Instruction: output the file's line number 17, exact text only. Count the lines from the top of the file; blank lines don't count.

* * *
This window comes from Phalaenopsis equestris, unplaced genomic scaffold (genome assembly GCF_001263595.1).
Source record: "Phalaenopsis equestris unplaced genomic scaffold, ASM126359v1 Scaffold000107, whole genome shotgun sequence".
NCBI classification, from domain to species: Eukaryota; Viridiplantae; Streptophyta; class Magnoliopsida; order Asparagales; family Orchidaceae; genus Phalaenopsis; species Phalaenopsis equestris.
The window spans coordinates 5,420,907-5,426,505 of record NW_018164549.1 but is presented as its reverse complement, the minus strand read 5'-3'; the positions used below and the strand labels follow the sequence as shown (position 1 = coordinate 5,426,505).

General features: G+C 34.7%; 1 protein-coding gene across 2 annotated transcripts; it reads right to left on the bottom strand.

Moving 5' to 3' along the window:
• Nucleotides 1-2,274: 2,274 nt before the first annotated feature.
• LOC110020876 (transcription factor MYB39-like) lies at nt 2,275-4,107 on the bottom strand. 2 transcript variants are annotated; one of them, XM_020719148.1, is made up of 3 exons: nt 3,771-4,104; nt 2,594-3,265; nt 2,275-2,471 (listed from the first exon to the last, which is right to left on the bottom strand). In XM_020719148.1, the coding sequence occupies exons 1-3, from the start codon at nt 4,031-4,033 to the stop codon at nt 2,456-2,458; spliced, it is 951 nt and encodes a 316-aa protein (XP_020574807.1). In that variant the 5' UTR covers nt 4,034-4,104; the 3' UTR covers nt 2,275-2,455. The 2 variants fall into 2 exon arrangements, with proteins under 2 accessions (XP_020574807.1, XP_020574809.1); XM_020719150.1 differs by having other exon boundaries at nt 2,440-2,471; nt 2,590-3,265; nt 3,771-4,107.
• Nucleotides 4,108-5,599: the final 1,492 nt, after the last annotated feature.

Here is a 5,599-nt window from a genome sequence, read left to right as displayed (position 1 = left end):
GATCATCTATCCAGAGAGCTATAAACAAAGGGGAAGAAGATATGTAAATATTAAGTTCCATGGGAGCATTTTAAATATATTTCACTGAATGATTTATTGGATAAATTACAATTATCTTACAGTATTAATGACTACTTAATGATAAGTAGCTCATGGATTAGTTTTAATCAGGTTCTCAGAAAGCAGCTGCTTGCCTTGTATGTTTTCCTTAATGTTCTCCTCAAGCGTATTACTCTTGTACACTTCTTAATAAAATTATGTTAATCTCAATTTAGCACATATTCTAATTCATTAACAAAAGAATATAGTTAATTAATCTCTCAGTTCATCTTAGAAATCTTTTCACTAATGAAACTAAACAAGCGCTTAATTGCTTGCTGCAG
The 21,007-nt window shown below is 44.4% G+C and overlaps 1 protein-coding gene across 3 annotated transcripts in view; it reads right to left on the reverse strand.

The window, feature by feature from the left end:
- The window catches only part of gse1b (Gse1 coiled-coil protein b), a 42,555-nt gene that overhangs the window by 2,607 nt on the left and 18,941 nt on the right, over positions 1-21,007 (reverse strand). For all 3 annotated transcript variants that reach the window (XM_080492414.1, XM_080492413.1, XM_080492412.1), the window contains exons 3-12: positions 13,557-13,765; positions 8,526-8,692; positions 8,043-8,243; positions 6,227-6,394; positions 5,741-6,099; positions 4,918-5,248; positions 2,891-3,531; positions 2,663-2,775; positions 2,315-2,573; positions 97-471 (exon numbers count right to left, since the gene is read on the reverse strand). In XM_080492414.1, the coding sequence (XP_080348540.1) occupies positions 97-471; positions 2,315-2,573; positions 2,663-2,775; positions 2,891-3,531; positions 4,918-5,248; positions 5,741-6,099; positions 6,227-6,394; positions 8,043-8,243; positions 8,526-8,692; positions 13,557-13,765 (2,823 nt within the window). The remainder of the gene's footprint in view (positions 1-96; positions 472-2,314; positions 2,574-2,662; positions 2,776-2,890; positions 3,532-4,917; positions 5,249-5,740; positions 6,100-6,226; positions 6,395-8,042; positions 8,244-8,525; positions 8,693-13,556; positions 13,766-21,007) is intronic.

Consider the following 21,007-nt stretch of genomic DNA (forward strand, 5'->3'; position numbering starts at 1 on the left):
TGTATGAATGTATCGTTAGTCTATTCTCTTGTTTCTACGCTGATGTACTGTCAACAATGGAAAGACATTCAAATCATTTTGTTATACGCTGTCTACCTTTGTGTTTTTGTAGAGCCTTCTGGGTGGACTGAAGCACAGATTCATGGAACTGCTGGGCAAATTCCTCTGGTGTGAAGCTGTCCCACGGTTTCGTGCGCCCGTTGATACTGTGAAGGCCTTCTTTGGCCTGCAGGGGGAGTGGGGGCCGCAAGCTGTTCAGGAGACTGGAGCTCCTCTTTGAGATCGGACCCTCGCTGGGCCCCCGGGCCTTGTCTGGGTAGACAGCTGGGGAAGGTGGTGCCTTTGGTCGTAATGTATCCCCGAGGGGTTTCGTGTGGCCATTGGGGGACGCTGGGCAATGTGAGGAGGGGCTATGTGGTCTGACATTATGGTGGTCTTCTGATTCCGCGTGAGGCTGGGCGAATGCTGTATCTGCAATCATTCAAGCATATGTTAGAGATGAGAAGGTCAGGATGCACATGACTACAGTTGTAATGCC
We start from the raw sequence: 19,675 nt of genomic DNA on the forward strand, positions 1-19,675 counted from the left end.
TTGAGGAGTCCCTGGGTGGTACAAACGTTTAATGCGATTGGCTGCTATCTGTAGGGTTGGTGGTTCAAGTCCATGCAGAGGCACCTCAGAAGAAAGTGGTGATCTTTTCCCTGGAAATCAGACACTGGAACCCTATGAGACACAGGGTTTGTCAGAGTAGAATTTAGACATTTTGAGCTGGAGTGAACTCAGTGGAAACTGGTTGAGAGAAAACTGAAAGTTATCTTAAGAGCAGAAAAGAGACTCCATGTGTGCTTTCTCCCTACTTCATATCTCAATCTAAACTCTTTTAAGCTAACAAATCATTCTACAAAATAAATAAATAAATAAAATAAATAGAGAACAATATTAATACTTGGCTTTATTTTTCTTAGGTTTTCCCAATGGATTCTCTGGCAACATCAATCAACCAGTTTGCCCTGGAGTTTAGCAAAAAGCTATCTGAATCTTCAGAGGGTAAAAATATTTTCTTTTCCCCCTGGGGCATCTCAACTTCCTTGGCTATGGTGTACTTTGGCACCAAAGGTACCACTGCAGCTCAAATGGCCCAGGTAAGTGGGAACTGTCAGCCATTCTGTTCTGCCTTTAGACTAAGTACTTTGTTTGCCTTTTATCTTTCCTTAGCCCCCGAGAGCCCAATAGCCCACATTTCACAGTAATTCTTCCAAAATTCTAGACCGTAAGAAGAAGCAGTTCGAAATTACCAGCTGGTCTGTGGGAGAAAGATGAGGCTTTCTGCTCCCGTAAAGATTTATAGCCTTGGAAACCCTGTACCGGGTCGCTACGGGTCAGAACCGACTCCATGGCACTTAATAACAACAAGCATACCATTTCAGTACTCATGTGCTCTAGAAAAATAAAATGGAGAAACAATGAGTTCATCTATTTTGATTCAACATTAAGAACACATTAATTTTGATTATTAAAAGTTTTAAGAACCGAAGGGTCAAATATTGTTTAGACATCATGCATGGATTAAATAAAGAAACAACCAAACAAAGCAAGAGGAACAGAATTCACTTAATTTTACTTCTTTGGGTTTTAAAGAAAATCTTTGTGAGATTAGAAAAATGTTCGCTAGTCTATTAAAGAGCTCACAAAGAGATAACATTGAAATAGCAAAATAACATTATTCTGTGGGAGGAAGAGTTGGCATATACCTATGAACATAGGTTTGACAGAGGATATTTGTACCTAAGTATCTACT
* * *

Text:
We start from the raw sequence: 19,675 nt of genomic DNA on the forward strand, positions 1-19,675 counted from the left end.